UVA pediatric oncologist honored for leading-edge cancer research

uva school of medicineUniversity of Virginia School of Medicine researcher’s pioneering work in childhood cancer has been honored as one of the top 10 clinical research achievements of 2017.

Daniel “Trey” Lee, MD, a pediatric oncologist at UVA’s Children’s Hospital, has been developing a new gene therapy to battle treatment-resistant leukemia in children and young adults. Known as chimeric antigen receptor (CAR) T-cell therapy, the approach genetically modifies a patient’s own immune cells to identify and kill cancer cells.

The Clinical Research Forum, an advocacy group for clinical research, has recognized the groundbreaking work as one of 2017’s most important clinical research studies. Lee conducted the research with colleagues while at the National Institutes of Health’s National Cancer Institute, in collaboration with Stanford University. He has continued his work since being recruited to UVA, where he is part of the UVA Cancer Center and UVA’s Carter Immunology Center.

“So many excellent, high-impact clinical trials are performed every year. To have our work chosen as one of the top 10 in the country is an incredible honor. I am so grateful for our incredible team of investigators, without whom we wouldn’t have such an impact on kids with cancer,” Lee said. “Our results have paved the way for combination CAR T-cell therapies in leukemia, aimed at overcoming one of CAR therapy’s major obstacles – tumors changing their proteins to escape CAR T cells. That we are pioneering this in children, before adults, is amazing.”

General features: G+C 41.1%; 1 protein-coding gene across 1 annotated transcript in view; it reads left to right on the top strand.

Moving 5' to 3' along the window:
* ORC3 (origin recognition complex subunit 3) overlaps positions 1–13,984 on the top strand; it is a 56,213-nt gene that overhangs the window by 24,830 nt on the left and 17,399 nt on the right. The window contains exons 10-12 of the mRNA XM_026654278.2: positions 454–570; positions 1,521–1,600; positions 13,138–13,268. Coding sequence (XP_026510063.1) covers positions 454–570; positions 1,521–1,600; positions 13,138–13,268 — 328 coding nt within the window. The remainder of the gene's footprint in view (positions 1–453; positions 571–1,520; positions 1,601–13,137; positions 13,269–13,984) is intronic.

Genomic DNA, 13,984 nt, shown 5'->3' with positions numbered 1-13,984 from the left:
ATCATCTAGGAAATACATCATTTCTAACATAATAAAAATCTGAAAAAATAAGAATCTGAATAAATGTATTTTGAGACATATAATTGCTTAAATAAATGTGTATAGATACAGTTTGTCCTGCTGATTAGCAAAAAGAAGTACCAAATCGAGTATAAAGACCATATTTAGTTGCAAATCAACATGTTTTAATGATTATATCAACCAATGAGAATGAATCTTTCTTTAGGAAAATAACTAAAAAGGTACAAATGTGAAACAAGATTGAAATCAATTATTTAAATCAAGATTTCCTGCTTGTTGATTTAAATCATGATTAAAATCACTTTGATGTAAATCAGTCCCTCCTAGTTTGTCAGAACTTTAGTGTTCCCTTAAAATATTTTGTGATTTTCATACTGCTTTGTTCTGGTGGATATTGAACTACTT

The Clinical Research Forum honored the CAR T-cell project and nine others at a dinner this week at the National Press Club in Washington, D.C.

“This year, we were gratified to see a tremendous increase in nominations, and the level of scientific rigor, quality and innovation was truly outstanding,” said Harry P. Selker, MD, chairman of the Clinical Research Forum’s Board of Directors. “It was a very difficult decision-making process, but as a result, we can say with confidence that these 10 studies are truly remarkable.”

The Clinical Research Forum solicited nominations nationwide. The group’s Board of Directors then selected winners based on how innovative the work was in advancing science; how much it contributed to our understanding of disease and/or physiology; and on its potential impact on the diagnosis, prevention and/or treatment of disease. All the studies were published in peer-reviewed scientific journals in 2017.

Two in a Row

This is the second consecutive year the Clinical Research Forum has honored a researcher at UVA Health System. Last year, the group recognized UVA neurosurgeon Jeff Elias, MD, and his colleague Paul Fishman, a neurologist at the University of Maryland, for their pioneering work with focused ultrasound.

Elias led the research into the use of focused ultrasound as a scalpel-free alternative to traditional brain surgery for essential tremor, a condition that often leaves patients unable to write legibly or eat without spilling. His years of work were rewarded in 2016 when the federal Food and Drug Administration approved the approach as a treatment for essential tremor.

About the Clinical Research Forum

The Clinical Research Forum was created in 1996 to tackle the complex challenges facing clinical research at academic health centers. In the years since, it has brought together leaders in academia, government, the pharmaceutical industry and the information technology industry, drawing on their expertise to advance the group’s goals of promoting the understanding of clinical research and increasing support for it.

For a complete list of this year’s winners, visit: http://www.clinicalresearchforum.org/news/390426/CR-Forum-Announces-2018-Top-Ten-Clinical-Research-Achievement-Awards-.htm

To keep up with the latest medical research news from UVA, subscribe to the Making of Medicine blog at http://makingofmedicine.virginia.edu.

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